I'm affraid you're making the wrong conclusion here buddy!
why keep your findings to yourself? why not contact Mr. Colloms and explain your findings? truely, he will be nothing but interested in fine tuning his rating system.
Talking to a few people on the forums won't change much. Probably better to forget all about this forum stuff and focus on the magazines rather - think of how many people reading those, being misinformed, mislead and so forth ...you're actually in a position to help the magazines and lead the way ...
Cool. In that case, eutectic solder has the lowest melting point, so 370 and 430C are too high. Try cranking the temp down, applying heat for less time, and using less solder and see if your joints look better. Hopefully that means when you solder the new terminal block you won't be leaking that flux residue to the feedback trace again. You really want the lowest temperature that can still work, because higher temperatures mean shorter tip and heating element life, burnt flux, more thermal stress on the components and pads, etc. Also, I don't know what flux you are using, but make sure if it is rosin activated/corrosive that you clean all of it off everywhere you can. I use standard Kester 44, which has somewhat alarmingly strong claims to contain no-clean activated rosin core:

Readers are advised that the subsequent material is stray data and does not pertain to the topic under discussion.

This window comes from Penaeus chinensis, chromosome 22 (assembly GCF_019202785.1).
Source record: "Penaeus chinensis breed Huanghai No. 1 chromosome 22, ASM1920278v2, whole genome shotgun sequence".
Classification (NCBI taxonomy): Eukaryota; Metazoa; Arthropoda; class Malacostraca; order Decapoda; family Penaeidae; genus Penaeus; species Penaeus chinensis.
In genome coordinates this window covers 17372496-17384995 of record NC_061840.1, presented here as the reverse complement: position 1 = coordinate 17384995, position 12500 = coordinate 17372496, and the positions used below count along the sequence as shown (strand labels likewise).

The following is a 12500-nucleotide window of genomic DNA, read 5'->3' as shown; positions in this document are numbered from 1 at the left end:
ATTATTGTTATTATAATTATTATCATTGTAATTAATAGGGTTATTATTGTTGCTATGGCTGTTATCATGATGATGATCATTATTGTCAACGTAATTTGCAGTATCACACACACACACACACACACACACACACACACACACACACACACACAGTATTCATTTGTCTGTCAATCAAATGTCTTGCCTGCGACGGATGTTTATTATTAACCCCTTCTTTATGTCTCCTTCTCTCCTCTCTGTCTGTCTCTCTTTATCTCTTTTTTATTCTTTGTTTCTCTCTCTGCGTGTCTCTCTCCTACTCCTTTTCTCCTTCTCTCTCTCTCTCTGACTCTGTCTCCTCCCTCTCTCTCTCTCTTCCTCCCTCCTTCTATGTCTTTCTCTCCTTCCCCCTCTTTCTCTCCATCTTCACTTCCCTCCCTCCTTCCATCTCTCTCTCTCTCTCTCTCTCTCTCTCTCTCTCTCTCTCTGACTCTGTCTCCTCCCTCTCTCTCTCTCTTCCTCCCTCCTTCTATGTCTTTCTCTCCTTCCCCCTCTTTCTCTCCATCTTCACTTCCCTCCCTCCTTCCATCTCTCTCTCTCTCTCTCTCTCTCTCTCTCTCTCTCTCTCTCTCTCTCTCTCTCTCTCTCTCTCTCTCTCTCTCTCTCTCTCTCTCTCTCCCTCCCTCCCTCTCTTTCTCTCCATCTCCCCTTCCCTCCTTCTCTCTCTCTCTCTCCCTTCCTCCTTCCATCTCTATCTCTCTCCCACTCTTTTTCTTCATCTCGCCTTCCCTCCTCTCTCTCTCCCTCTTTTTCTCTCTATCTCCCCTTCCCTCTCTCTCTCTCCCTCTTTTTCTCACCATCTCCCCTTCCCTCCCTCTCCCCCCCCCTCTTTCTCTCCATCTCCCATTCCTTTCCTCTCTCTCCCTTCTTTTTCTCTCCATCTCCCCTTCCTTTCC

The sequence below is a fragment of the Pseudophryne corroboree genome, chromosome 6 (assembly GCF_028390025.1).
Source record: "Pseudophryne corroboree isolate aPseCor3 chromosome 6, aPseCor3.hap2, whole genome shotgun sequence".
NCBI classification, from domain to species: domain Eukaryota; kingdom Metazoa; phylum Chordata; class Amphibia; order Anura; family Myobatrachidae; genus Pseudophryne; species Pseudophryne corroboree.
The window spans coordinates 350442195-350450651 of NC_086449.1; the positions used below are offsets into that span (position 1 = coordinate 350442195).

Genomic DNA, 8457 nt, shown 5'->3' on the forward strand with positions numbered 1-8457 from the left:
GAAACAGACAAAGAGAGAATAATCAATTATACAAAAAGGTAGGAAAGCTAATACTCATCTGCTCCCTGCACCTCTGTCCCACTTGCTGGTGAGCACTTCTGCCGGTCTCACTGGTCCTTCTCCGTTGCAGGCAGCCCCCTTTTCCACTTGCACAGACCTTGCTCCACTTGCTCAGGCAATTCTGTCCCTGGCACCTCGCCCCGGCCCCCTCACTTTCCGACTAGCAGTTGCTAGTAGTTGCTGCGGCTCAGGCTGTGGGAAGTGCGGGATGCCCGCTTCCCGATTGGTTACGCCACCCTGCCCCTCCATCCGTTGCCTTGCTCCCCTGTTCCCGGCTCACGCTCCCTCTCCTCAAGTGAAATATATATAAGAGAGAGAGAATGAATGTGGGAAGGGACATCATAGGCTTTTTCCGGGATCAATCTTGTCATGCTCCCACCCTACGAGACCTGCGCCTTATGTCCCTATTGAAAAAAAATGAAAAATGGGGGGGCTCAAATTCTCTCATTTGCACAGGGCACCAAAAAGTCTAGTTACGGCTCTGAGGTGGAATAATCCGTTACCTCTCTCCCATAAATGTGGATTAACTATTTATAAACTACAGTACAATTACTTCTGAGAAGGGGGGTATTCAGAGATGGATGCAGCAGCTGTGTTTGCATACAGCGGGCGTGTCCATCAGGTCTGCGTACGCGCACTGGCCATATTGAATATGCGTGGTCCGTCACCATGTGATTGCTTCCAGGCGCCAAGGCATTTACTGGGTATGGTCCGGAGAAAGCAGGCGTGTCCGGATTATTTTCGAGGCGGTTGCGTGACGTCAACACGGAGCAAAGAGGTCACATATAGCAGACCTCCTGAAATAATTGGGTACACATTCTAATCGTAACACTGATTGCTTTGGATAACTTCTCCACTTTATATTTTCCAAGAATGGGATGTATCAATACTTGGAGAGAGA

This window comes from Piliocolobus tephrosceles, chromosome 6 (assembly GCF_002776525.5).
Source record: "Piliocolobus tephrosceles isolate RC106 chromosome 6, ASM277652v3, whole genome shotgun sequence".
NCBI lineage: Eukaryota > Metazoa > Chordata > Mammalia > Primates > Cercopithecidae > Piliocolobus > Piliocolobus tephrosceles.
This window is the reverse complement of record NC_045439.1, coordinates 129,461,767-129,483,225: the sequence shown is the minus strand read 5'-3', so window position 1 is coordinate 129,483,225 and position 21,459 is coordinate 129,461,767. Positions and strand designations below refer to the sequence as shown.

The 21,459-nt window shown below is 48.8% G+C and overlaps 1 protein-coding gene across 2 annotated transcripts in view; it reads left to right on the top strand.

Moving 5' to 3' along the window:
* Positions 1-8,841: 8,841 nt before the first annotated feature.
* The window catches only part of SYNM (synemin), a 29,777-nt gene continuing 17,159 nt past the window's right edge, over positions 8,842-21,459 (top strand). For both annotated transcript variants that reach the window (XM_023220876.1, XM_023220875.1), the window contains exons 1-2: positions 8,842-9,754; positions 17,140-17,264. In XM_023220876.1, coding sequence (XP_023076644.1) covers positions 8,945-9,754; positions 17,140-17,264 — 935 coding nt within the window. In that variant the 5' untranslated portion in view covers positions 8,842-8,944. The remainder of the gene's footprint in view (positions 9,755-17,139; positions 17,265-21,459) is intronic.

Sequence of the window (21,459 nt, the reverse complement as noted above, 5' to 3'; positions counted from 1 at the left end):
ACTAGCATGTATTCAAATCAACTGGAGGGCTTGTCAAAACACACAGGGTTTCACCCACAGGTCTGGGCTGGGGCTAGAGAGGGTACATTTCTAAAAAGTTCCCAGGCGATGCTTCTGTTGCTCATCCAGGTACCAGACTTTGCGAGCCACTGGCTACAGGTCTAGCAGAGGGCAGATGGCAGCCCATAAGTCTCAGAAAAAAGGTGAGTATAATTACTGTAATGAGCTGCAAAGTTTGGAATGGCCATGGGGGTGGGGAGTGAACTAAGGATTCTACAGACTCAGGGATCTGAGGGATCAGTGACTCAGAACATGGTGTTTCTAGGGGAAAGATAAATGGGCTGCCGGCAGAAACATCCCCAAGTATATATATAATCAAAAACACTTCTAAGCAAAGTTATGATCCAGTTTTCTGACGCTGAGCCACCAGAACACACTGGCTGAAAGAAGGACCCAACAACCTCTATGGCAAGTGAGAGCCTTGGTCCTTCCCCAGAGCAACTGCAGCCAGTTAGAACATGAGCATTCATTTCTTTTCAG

For extreme overkill, you can also use a terminal block with more isolated pins like JoaMat posted or put the block in from the other side if possible, but I'd play around with soldering technique a bit more first because it's just good practice.